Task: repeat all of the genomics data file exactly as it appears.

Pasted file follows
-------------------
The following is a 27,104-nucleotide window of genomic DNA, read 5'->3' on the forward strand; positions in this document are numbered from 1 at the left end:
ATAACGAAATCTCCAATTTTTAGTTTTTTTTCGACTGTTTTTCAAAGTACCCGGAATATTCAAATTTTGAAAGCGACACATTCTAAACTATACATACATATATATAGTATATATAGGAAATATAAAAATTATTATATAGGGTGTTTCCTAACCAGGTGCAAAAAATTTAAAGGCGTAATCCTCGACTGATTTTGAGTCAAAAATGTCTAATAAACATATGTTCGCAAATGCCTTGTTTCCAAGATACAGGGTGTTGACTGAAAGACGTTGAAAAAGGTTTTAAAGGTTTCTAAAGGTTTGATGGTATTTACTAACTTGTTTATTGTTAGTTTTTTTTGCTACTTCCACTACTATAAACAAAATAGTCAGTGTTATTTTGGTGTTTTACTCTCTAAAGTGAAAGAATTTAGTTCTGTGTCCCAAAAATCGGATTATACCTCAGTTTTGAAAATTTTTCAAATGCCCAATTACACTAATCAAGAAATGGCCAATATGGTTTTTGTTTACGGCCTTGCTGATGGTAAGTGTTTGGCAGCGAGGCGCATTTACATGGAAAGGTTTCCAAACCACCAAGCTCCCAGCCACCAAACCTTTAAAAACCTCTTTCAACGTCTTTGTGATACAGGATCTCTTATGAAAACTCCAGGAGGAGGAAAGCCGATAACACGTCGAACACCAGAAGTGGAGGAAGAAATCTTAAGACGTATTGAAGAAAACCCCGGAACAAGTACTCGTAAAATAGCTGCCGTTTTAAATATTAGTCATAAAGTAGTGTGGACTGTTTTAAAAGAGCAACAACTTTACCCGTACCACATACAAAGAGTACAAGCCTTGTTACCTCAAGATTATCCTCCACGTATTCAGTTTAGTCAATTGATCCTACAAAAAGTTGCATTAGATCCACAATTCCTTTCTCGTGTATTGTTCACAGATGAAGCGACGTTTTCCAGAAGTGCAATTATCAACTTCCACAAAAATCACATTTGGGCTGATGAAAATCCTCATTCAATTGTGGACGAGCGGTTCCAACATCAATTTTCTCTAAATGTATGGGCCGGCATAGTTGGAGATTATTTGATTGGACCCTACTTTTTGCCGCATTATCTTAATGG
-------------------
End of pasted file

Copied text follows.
The following is a 27,104-nucleotide window of genomic DNA, read 5'->3' on the forward strand; positions in this document are numbered from 1 at the left end:
ATAACGAAATCTCCAATTTTTAGTTTTTTTTCGACTGTTTTTCAAAGTACCCGGAATATTCAAATTTTGAAAGCGACACATTCTAAACTATACATACATATATATAGTATATATAGGAAATATAAAAATTATTATATAGGGTGTTTCCTAACCAGGTGCAAAAAATTTAAAGGCGTAATCCTCGACTGATTTTGAGTCAAAAATGTCTAATAAACATATGTTCGCAAATGCCTTGTTTCCAAGATACAGGGTGTTGACTGAAAGACGTTGAAAAAGGTTTTAAAGGTTTCTAAAGGTTTGATGGTATTTACTAACTTGTTTATTGTTAGTTTTTTTTGCTACTTCCACTACTATAAACAAAATAGTCAGTGTTATTTTGGTGTTTTACTCTCTAAAGTGAAAGAATTTAGTTCTGTGTCCCAAAAATCGGATTATACCTCAGTTTTGAAAATTTTTCAAATGCCCAATTACACTAATCAAGAAATGGCCAATATGGTTTTTGTTTACGGCCTTGCTGATGGTAAGTGTTTGGCAGCGAGGCGCATTTACATGGAAAGGTTTCCAAACCACCAAGCTCCCAGCCACCAAACCTTTAAAAACCTCTTTCAACGTCTTTGTGATACAGGATCTCTTATGAAAACTCCAGGAGGAGGAAAGCCGATAACACGTCGAACACCAGAAGTGGAGGAAGAAATCTTAAGACGTATTGAAGAAAACCCCGGAACAAGTACTCGTAAAATAGCTGCCGTTTTAAATATTAGTCATAAAGTAGTGTGGACTGTTTTAAAAGAGCAACAACTTTACCCGTACCACATACAAAGAGTACAAGCCTTGTTACCTCAAGATTATCCTCCACGTATTCAGTTTAGTCAATTGATCCTACAAAAAGTTGCATTAGATCCACAATTCCTTTCTCGTGTATTGTTCACAGATGAAGCGACGTTTTCCAGAAGTGCAATTATCAACTTCCACAAAAATCACATTTGGGCTGATGAAAATCCTCATTCAATTGTGGACGAGCGGTTCCAACATCAATTTTCTCTAAATGTATGGGCCGGCATAGTTGGAGATTATTTGATTGGACCCTACTTTTTGCCGCATTATCTTAATGG